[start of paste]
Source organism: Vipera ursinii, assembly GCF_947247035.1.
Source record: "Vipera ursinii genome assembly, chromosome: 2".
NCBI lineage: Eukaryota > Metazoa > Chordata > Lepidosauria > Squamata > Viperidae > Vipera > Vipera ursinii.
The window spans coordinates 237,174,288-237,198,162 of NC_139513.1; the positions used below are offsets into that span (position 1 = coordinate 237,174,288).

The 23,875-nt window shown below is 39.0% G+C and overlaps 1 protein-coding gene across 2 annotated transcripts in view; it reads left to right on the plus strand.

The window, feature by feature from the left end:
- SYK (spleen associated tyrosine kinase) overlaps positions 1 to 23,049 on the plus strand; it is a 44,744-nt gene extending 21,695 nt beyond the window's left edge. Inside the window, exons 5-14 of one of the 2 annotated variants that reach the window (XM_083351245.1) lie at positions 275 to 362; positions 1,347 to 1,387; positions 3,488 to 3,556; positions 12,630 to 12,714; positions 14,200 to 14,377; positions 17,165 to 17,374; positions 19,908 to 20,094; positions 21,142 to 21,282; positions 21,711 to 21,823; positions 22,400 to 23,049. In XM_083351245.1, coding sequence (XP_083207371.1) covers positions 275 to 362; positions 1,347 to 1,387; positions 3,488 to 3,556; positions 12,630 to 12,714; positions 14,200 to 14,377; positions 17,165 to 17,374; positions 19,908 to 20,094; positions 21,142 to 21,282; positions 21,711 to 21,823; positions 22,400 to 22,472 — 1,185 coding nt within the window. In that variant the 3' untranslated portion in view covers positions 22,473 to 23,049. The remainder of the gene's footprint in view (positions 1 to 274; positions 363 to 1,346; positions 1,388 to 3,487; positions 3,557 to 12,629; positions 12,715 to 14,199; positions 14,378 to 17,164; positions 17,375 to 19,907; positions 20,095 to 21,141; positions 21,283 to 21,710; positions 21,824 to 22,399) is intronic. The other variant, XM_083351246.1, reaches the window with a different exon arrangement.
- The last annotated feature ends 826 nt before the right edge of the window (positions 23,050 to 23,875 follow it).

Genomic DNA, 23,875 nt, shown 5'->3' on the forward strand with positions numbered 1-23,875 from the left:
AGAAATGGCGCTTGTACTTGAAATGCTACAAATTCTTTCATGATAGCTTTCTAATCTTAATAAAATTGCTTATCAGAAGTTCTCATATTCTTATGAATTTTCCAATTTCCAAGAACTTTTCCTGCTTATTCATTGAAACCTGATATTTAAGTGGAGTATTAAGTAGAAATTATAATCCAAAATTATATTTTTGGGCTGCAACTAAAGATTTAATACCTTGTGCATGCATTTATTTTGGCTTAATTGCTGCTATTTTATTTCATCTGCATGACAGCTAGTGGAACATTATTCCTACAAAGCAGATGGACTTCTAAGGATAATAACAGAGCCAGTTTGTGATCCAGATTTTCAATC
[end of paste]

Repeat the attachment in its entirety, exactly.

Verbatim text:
Source organism: Vipera ursinii, assembly GCF_947247035.1.
Source record: "Vipera ursinii genome assembly, chromosome: 2".
NCBI lineage: Eukaryota > Metazoa > Chordata > Lepidosauria > Squamata > Viperidae > Vipera > Vipera ursinii.
The window spans coordinates 237,174,288-237,198,162 of NC_139513.1; the positions used below are offsets into that span (position 1 = coordinate 237,174,288).

The 23,875-nt window shown below is 39.0% G+C and overlaps 1 protein-coding gene across 2 annotated transcripts in view; it reads left to right on the plus strand.

The window, feature by feature from the left end:
- SYK (spleen associated tyrosine kinase) overlaps positions 1 to 23,049 on the plus strand; it is a 44,744-nt gene extending 21,695 nt beyond the window's left edge. Inside the window, exons 5-14 of one of the 2 annotated variants that reach the window (XM_083351245.1) lie at positions 275 to 362; positions 1,347 to 1,387; positions 3,488 to 3,556; positions 12,630 to 12,714; positions 14,200 to 14,377; positions 17,165 to 17,374; positions 19,908 to 20,094; positions 21,142 to 21,282; positions 21,711 to 21,823; positions 22,400 to 23,049. In XM_083351245.1, coding sequence (XP_083207371.1) covers positions 275 to 362; positions 1,347 to 1,387; positions 3,488 to 3,556; positions 12,630 to 12,714; positions 14,200 to 14,377; positions 17,165 to 17,374; positions 19,908 to 20,094; positions 21,142 to 21,282; positions 21,711 to 21,823; positions 22,400 to 22,472 — 1,185 coding nt within the window. In that variant the 3' untranslated portion in view covers positions 22,473 to 23,049. The remainder of the gene's footprint in view (positions 1 to 274; positions 363 to 1,346; positions 1,388 to 3,487; positions 3,557 to 12,629; positions 12,715 to 14,199; positions 14,378 to 17,164; positions 17,375 to 19,907; positions 20,095 to 21,141; positions 21,283 to 21,710; positions 21,824 to 22,399) is intronic. The other variant, XM_083351246.1, reaches the window with a different exon arrangement.
- The last annotated feature ends 826 nt before the right edge of the window (positions 23,050 to 23,875 follow it).

Genomic DNA, 23,875 nt, shown 5'->3' on the forward strand with positions numbered 1-23,875 from the left:
AGAAATGGCGCTTGTACTTGAAATGCTACAAATTCTTTCATGATAGCTTTCTAATCTTAATAAAATTGCTTATCAGAAGTTCTCATATTCTTATGAATTTTCCAATTTCCAAGAACTTTTCCTGCTTATTCATTGAAACCTGATATTTAAGTGGAGTATTAAGTAGAAATTATAATCCAAAATTATATTTTTGGGCTGCAACTAAAGATTTAATACCTTGTGCATGCATTTATTTTGGCTTAATTGCTGCTATTTTATTTCATCTGCATGACAGCTAGTGGAACATTATTCCTACAAAGCAGATGGACTTCTAAGGATAATAACAGAGCCAGTTTGTGATCCAGATTTTCAATC